How a project in the Orlando area is making reclaimed water drinkable

Innovative water project could change future of dirty water

By Carolina Cardona - Reporter

ALTAMONTE SPRINGS, Fla. - We all know reclaimed water is not drinkable, but one Central Florida city is making it possible through an innovative project that could potentially get results for cities dealing with a water crisis. 

The city of Altamonte Springs was recently named the best in the world among cities in 45 countries for its PureALTA water treatment project, a technology that could help cities across the nation and globally.

"PureALTA is about the future and it's about our kids. We were recognized as the most innovative water project and we beat 45 other countries, including China," City Manager Frank Martz said. 

Martz said the project is so unique that people are traveling from other places to learn about it.

"There are cities that have traveled here that are saying to us, 'We're gonna have a future water crisis. If there's a way to create new water and reuse the water, we'd like to be a part of that,'" Martz said. 

Reclaimed water is used for irrigation systems and other purposes, such as flushing toilets. The city of Altamonte Springs is now a pioneer in reusing that water for drinking.

"Cleaning it through filtration and through ozonation and through radiation to make sure that everything in that water has been cleaned out. It's killed and filtered and then the water comes out of a tap and we drink the water," Martz said.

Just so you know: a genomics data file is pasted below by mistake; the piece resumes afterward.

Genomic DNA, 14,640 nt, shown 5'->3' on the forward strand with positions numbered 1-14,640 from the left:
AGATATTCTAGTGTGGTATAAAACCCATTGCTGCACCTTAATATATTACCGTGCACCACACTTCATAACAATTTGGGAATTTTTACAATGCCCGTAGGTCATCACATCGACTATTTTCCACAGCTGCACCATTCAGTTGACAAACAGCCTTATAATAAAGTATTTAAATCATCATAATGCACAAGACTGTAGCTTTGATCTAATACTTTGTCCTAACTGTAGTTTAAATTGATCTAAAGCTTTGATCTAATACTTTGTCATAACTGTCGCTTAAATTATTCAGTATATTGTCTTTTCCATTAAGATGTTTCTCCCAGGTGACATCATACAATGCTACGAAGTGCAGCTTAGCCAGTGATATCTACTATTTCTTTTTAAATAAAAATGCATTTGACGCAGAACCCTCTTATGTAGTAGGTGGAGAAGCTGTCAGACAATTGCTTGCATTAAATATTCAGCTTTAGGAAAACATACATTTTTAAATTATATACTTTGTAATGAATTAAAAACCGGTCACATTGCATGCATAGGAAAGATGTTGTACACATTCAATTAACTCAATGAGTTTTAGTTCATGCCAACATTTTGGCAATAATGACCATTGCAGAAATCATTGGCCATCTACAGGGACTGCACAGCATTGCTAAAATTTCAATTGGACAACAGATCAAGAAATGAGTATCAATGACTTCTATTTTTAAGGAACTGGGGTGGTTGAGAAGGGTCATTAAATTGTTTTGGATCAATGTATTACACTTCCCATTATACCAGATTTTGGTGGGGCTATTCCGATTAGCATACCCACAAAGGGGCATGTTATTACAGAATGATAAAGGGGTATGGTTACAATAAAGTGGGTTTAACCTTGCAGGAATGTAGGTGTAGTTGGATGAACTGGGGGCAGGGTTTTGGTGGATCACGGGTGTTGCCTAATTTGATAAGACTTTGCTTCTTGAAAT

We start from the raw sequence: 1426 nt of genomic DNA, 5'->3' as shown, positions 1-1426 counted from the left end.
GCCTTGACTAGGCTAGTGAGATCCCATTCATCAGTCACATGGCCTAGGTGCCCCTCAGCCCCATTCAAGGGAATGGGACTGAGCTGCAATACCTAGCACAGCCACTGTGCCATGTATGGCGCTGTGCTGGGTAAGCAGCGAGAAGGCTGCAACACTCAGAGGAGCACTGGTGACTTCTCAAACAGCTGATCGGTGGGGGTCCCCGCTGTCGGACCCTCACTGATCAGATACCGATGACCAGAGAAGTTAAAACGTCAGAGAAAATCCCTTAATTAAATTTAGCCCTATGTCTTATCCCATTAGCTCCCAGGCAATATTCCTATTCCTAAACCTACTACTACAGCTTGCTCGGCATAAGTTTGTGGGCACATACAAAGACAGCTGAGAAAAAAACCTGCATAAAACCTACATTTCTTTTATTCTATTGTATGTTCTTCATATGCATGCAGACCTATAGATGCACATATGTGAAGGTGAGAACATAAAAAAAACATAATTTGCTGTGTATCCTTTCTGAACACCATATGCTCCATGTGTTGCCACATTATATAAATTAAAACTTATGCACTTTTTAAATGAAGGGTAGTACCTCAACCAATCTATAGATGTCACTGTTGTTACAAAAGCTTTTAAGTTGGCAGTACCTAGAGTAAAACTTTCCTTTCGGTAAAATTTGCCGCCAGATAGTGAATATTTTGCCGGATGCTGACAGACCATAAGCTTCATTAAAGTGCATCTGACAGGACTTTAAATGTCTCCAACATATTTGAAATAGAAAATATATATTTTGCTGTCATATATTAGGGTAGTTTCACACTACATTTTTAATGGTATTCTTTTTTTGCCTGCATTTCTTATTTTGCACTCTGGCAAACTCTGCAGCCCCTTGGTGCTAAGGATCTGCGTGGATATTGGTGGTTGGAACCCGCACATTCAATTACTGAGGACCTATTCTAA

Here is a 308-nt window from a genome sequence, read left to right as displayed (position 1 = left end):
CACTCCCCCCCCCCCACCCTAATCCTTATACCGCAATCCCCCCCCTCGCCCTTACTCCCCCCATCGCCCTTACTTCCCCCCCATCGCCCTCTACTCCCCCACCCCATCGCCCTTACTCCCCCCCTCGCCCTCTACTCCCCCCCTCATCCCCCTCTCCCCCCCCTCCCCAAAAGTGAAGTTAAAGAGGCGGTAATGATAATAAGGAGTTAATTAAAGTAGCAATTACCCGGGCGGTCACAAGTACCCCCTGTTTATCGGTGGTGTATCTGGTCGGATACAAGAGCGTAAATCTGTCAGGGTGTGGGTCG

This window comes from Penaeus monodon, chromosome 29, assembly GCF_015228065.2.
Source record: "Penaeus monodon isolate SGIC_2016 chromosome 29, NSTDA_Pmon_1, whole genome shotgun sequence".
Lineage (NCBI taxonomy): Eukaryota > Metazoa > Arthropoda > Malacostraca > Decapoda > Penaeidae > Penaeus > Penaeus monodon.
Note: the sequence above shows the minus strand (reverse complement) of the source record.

He said the project could be a solution to water crises in cities such as Flint, Michigan.

"There are a lot of towns, not only in Flint, Michigan, but in the north and in the Midwest, where there are drought conditions, where there have been issues with fertilizer contamination that has been caused by the use of manure, for example, and those are cities that can benefit from this technology," Martz said.

The city is also making a difference in other ways.

City officials are working with Seminole County Public Schools and have developed the Altamonte Springs Science Incubator program, which allows middle and high school students to go on-site and get hands-on experience as part of their curriculum. 

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"It's important to be able to show children, not only what new technologies are like and how they're gonna impact those children's futures, but also show them what job opportunities there are. They take that data back to class, to their classroom, and then they study it Wednesday, Thursday and Friday, all blended together," Martz said. "They don't miss a beat."

Students are on-site Mondays and Tuesdays as part of their science, math and computer classes.

Through the program, they can also apply for scholarships and internships.

Altamonte Springs was recently ranked in the top three at the International Water Association Project Innovation Awards in Tokyo. 

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